Critical thought is not a skill which is cultivated in the Saudi educational system. In a country where there is a literal interpretation of Islamic principles, reading the Koran supports memorization and recitation as the preferred way to learn. From an early age, Saudi students are encouraged to learn through rote memorization. This begins with Koranic studies, but this method is applied in all other subject areas including maths, science, and history.

Memorization and recitation, originally a British tradition, made global through conquest and colonization, continues to be the preferred pedagogical method in the Kingdom and is now frequently referred to as an “Asian” method, when its origins are without a doubt British. I encountered much frustration in my classroom when students saw no point at all in discussing topics. What they wanted was that information should be presented to them in exactly the same form it might appear in a test. In my Saudi classroom I encountered criticism in unison from students if  I suggested discussing photos, newspaper headlines, or opinion pieces; comment - let alone proceeding to discuss their findings with their peers!

This type of pedagogy and lesson was not seen as being useful, yet such activities develop literacy and critical thought skills – both of which are regarded as implicit yet vital in the education I have received. My students saw no use in questioning the reliability of authors, thinking about their backgrounds or biases and the accumulative effect this had on what they wrote. Rather, even when reading newspaper articles or other short pieces, students preferred to locate the main idea and memorize it in hopes that they would be tested on this point in the future. When they were given the opportunity to voice their opinions or react to a short story, their reactions were usually basic, preferring again to restate exactly what they had read. I believe that I received such a reaction from students because the Saudi education system either explicitly or implicitly discourages critical thought, as it poses a serious danger to the Kingdom and the power which is held by a select group of elites.

If Saudis were to be taught to question authority, discuss the origins of information, identify problems, and debate solutions, a very different populous would soon emerge. Indeed, the King's decision to administer millions of dollars to his citizens and his decision to call a surprise national holiday would without a doubt be received in a different light. Fareed Zakaria, who in The Post-American World (paperback edition, 2009) recalls and criticizes his experiences as a student in India where he memorized vast quantities of material, regurgitated it for exams, and then promptly forgot it -  attributes much of the US's erstwhile success in producing entrepreneurs, inventors, and “risk takers” to the American educational system which “teaches you to think.” The US system he writes, nurtures and rewards ingenuity, quick thinking, and problem solving.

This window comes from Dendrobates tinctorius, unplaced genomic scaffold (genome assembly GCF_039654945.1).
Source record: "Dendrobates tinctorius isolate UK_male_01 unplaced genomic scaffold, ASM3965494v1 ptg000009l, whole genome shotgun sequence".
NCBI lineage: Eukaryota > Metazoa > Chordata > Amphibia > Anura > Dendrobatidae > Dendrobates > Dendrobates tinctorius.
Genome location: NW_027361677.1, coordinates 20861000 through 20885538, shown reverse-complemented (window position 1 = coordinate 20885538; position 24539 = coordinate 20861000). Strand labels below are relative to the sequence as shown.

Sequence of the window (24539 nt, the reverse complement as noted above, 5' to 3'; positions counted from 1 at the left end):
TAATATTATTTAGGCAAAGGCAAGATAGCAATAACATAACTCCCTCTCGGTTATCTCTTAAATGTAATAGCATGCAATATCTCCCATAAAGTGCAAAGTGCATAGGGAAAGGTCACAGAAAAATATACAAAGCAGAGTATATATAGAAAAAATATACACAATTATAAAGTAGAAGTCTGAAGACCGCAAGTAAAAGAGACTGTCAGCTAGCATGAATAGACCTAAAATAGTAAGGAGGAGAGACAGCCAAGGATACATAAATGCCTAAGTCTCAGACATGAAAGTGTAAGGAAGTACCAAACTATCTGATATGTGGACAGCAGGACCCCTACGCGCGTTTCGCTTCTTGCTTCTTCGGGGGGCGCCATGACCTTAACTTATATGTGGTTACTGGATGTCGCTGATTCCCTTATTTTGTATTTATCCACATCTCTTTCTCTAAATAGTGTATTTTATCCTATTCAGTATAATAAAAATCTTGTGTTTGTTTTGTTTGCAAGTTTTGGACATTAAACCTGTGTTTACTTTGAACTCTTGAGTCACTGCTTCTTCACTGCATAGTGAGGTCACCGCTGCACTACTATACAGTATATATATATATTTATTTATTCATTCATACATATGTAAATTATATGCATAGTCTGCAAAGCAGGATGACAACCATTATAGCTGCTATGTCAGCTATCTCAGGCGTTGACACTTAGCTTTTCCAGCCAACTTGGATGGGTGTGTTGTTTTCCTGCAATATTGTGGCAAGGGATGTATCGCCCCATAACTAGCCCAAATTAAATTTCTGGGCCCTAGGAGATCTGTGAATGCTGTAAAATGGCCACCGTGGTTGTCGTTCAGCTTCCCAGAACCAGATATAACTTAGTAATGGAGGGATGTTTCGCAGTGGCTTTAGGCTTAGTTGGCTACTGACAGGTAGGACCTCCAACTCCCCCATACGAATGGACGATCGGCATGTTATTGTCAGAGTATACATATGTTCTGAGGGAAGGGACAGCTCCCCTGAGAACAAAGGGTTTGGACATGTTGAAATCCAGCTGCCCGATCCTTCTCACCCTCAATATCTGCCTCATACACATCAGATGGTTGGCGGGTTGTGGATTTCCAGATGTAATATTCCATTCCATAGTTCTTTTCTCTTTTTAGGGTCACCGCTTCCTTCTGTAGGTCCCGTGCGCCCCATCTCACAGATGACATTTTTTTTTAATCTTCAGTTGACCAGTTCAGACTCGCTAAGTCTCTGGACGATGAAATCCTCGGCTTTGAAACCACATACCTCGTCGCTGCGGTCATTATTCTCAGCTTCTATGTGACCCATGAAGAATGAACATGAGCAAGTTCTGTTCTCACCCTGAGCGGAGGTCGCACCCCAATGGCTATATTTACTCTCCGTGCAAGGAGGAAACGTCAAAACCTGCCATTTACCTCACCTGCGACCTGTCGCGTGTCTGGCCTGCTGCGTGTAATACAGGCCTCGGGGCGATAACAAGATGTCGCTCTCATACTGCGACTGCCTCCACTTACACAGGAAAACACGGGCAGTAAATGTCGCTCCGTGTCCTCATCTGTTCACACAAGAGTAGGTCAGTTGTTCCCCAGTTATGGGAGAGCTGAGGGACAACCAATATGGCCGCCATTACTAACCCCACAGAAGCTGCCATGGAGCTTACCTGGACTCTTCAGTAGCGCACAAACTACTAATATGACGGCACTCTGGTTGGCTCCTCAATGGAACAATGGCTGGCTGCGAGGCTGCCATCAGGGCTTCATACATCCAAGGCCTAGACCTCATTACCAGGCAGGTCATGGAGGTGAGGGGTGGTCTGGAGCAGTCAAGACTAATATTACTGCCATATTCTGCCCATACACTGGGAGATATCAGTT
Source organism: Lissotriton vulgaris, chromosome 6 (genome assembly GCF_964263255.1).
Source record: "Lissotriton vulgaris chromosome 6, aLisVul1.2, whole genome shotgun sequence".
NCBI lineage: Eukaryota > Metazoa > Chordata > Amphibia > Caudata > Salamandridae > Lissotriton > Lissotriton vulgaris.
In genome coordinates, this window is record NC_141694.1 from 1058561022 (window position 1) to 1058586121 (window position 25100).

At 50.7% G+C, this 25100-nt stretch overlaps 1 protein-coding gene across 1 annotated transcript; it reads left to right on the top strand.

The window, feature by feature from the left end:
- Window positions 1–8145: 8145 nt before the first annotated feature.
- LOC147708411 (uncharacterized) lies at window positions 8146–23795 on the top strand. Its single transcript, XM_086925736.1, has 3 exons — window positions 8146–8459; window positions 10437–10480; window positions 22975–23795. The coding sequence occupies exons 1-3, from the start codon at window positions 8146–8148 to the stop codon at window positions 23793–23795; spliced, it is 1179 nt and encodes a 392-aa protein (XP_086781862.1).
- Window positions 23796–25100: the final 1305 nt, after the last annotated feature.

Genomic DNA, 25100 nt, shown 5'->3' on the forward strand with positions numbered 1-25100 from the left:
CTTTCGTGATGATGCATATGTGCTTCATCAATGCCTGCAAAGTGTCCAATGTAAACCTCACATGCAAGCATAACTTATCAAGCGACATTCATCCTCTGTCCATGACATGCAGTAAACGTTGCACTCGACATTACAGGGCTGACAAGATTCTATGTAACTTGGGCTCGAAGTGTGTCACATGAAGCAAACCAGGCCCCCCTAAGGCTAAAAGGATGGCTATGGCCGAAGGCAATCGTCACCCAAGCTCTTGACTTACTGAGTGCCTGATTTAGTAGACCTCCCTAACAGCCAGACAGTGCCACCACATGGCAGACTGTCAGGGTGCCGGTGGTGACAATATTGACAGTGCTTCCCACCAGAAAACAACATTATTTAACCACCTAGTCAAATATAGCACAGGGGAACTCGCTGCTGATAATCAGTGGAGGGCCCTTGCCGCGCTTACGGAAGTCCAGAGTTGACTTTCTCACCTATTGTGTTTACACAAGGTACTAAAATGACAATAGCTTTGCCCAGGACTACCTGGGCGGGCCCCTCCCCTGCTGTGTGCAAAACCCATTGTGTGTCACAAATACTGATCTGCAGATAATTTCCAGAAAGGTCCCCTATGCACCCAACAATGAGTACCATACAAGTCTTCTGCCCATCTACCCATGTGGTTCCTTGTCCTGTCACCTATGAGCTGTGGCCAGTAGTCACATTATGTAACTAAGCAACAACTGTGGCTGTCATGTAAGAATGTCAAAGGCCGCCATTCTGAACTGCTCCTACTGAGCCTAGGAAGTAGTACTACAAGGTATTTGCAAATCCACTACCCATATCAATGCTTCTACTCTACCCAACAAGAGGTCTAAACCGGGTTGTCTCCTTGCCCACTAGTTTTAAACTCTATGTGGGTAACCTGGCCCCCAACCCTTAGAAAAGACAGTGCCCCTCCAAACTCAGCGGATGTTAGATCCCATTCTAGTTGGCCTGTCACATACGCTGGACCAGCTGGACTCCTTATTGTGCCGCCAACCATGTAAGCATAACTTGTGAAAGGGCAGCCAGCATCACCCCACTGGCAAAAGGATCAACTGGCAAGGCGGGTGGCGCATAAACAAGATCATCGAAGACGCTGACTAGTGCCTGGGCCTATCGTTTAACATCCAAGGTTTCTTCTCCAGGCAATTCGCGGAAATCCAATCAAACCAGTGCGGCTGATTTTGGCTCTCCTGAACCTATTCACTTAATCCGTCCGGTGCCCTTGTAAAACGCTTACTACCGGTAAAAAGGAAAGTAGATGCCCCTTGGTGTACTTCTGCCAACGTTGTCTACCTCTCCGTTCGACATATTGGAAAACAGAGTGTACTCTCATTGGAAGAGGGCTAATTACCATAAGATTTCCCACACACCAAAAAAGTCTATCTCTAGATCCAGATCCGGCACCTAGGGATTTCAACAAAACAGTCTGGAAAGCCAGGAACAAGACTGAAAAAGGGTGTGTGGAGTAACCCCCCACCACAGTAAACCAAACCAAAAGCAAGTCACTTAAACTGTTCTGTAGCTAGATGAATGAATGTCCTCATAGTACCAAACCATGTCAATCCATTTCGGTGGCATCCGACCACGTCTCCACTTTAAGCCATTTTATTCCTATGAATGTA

If critical thought skills are a fundamental component of development, is Saudi Arabia able to “develop” in all senses of the word – both socially and economically – and still maintain its absolute monarchy? I doubt it. If Saudi Arabia wants to become a truly developed country then it requires a population of global-minded and globalized citizens, able to appreciate people who think differently. Developing one's academic faculties is necessary for social development because it ultimately supports economic development. It brings about ingenuity, creative thought, and the desire to correct inconsistencies as well as find, isolate, and solve problems.

Yet if Saudi Arabia continues on its current path – complete with sending thousands of students abroad for foreign study and building state of the art research facilities staffed with western academics – then undoubtedly critical thought skills will be adopted by more Saudi citizens (what some may call westernization).

What will the future hold if all Saudis are given the chance to research, question, read, and analyze their government's decisions and the actions of others?

Meanwhile, populations in countries around Saudi Arabia have begun to question their government's actions and are asking serious questions. The combination of this factor with the government's decision to send students abroad and develop westernized research centres in Saudi Arabia may well have dramatic results. Conflicts will undoubtedly arise from the more educated, global-minded citizens who will start to question their government’s decisions.